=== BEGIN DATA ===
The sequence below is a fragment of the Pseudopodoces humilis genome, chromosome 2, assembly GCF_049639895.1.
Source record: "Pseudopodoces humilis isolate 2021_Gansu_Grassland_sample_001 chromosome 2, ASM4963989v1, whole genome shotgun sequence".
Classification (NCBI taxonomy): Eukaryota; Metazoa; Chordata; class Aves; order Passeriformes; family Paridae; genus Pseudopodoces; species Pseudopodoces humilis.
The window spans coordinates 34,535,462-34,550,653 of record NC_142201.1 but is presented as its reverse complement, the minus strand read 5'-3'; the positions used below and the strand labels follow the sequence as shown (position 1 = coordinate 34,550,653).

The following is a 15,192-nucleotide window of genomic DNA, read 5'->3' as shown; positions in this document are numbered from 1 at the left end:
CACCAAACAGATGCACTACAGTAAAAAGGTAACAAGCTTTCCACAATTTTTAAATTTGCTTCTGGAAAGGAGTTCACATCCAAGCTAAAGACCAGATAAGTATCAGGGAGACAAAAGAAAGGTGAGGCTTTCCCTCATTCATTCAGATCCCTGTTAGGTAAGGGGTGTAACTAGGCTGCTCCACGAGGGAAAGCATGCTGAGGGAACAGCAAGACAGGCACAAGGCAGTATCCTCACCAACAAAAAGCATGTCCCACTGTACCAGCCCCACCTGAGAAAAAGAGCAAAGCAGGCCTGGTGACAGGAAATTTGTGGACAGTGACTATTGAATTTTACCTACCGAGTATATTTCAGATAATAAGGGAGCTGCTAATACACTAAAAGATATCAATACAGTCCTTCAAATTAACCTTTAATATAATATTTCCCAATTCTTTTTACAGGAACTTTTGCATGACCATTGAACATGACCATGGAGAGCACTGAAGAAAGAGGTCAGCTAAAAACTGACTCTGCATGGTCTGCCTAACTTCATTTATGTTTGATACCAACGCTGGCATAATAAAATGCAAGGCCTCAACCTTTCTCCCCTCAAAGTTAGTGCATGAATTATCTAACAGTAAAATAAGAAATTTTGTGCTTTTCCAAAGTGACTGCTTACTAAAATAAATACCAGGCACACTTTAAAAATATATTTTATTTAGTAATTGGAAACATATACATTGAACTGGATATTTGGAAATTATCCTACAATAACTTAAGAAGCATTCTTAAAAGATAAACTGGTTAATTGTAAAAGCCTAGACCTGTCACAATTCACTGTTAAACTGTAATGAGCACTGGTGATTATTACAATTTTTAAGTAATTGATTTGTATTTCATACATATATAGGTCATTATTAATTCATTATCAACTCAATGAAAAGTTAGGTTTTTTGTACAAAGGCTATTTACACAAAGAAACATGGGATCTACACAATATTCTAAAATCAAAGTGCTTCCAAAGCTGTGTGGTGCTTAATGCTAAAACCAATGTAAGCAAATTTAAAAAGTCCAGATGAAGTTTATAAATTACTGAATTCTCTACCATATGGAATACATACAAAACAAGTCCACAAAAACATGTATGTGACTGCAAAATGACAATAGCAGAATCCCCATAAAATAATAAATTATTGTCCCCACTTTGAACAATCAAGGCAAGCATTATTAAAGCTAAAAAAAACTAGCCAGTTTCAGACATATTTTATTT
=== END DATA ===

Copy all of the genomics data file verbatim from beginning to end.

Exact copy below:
The sequence below is a fragment of the Pseudopodoces humilis genome, chromosome 2, assembly GCF_049639895.1.
Source record: "Pseudopodoces humilis isolate 2021_Gansu_Grassland_sample_001 chromosome 2, ASM4963989v1, whole genome shotgun sequence".
Classification (NCBI taxonomy): Eukaryota; Metazoa; Chordata; class Aves; order Passeriformes; family Paridae; genus Pseudopodoces; species Pseudopodoces humilis.
The window spans coordinates 34,535,462-34,550,653 of record NC_142201.1 but is presented as its reverse complement, the minus strand read 5'-3'; the positions used below and the strand labels follow the sequence as shown (position 1 = coordinate 34,550,653).

The following is a 15,192-nucleotide window of genomic DNA, read 5'->3' as shown; positions in this document are numbered from 1 at the left end:
CACCAAACAGATGCACTACAGTAAAAAGGTAACAAGCTTTCCACAATTTTTAAATTTGCTTCTGGAAAGGAGTTCACATCCAAGCTAAAGACCAGATAAGTATCAGGGAGACAAAAGAAAGGTGAGGCTTTCCCTCATTCATTCAGATCCCTGTTAGGTAAGGGGTGTAACTAGGCTGCTCCACGAGGGAAAGCATGCTGAGGGAACAGCAAGACAGGCACAAGGCAGTATCCTCACCAACAAAAAGCATGTCCCACTGTACCAGCCCCACCTGAGAAAAAGAGCAAAGCAGGCCTGGTGACAGGAAATTTGTGGACAGTGACTATTGAATTTTACCTACCGAGTATATTTCAGATAATAAGGGAGCTGCTAATACACTAAAAGATATCAATACAGTCCTTCAAATTAACCTTTAATATAATATTTCCCAATTCTTTTTACAGGAACTTTTGCATGACCATTGAACATGACCATGGAGAGCACTGAAGAAAGAGGTCAGCTAAAAACTGACTCTGCATGGTCTGCCTAACTTCATTTATGTTTGATACCAACGCTGGCATAATAAAATGCAAGGCCTCAACCTTTCTCCCCTCAAAGTTAGTGCATGAATTATCTAACAGTAAAATAAGAAATTTTGTGCTTTTCCAAAGTGACTGCTTACTAAAATAAATACCAGGCACACTTTAAAAATATATTTTATTTAGTAATTGGAAACATATACATTGAACTGGATATTTGGAAATTATCCTACAATAACTTAAGAAGCATTCTTAAAAGATAAACTGGTTAATTGTAAAAGCCTAGACCTGTCACAATTCACTGTTAAACTGTAATGAGCACTGGTGATTATTACAATTTTTAAGTAATTGATTTGTATTTCATACATATATAGGTCATTATTAATTCATTATCAACTCAATGAAAAGTTAGGTTTTTTGTACAAAGGCTATTTACACAAAGAAACATGGGATCTACACAATATTCTAAAATCAAAGTGCTTCCAAAGCTGTGTGGTGCTTAATGCTAAAACCAATGTAAGCAAATTTAAAAAGTCCAGATGAAGTTTATAAATTACTGAATTCTCTACCATATGGAATACATACAAAACAAGTCCACAAAAACATGTATGTGACTGCAAAATGACAATAGCAGAATCCCCATAAAATAATAAATTATTGTCCCCACTTTGAACAATCAAGGCAAGCATTATTAAAGCTAAAAAAAACTAGCCAGTTTCAGACATATTTTATTT